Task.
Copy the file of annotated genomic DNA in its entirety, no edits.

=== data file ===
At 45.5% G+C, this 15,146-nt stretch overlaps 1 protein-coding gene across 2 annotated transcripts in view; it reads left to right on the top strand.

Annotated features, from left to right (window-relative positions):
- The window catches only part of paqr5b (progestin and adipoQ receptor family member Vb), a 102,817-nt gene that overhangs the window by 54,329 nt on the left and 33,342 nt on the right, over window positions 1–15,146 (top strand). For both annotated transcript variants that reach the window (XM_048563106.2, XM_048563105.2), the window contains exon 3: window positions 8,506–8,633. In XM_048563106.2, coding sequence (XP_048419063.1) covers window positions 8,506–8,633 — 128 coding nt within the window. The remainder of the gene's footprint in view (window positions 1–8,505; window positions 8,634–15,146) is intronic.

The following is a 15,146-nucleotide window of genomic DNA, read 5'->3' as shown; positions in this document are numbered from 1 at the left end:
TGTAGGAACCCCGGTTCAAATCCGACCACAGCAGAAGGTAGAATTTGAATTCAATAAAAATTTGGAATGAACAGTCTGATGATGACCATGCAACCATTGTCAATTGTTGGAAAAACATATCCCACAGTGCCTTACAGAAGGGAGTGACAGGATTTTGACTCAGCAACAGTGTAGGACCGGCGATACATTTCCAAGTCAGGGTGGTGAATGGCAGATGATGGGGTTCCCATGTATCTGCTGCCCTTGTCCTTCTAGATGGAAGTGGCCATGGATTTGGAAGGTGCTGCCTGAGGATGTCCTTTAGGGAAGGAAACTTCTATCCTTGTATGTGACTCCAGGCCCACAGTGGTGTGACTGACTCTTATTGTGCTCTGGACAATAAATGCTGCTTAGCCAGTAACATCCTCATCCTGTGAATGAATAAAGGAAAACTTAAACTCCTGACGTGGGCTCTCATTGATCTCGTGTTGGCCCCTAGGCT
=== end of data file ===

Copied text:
At 45.5% G+C, this 15,146-nt stretch overlaps 1 protein-coding gene across 2 annotated transcripts in view; it reads left to right on the top strand.

Annotated features, from left to right (window-relative positions):
- The window catches only part of paqr5b (progestin and adipoQ receptor family member Vb), a 102,817-nt gene that overhangs the window by 54,329 nt on the left and 33,342 nt on the right, over window positions 1–15,146 (top strand). For both annotated transcript variants that reach the window (XM_048563106.2, XM_048563105.2), the window contains exon 3: window positions 8,506–8,633. In XM_048563106.2, coding sequence (XP_048419063.1) covers window positions 8,506–8,633 — 128 coding nt within the window. The remainder of the gene's footprint in view (window positions 1–8,505; window positions 8,634–15,146) is intronic.

The following is a 15,146-nucleotide window of genomic DNA, read 5'->3' as shown; positions in this document are numbered from 1 at the left end:
TGTAGGAACCCCGGTTCAAATCCGACCACAGCAGAAGGTAGAATTTGAATTCAATAAAAATTTGGAATGAACAGTCTGATGATGACCATGCAACCATTGTCAATTGTTGGAAAAACATATCCCACAGTGCCTTACAGAAGGGAGTGACAGGATTTTGACTCAGCAACAGTGTAGGACCGGCGATACATTTCCAAGTCAGGGTGGTGAATGGCAGATGATGGGGTTCCCATGTATCTGCTGCCCTTGTCCTTCTAGATGGAAGTGGCCATGGATTTGGAAGGTGCTGCCTGAGGATGTCCTTTAGGGAAGGAAACTTCTATCCTTGTATGTGACTCCAGGCCCACAGTGGTGTGACTGACTCTTATTGTGCTCTGGACAATAAATGCTGCTTAGCCAGTAACATCCTCATCCTGTGAATGAATAAAGGAAAACTTAAACTCCTGACGTGGGCTCTCATTGATCTCGTGTTGGCCCCTAGGCT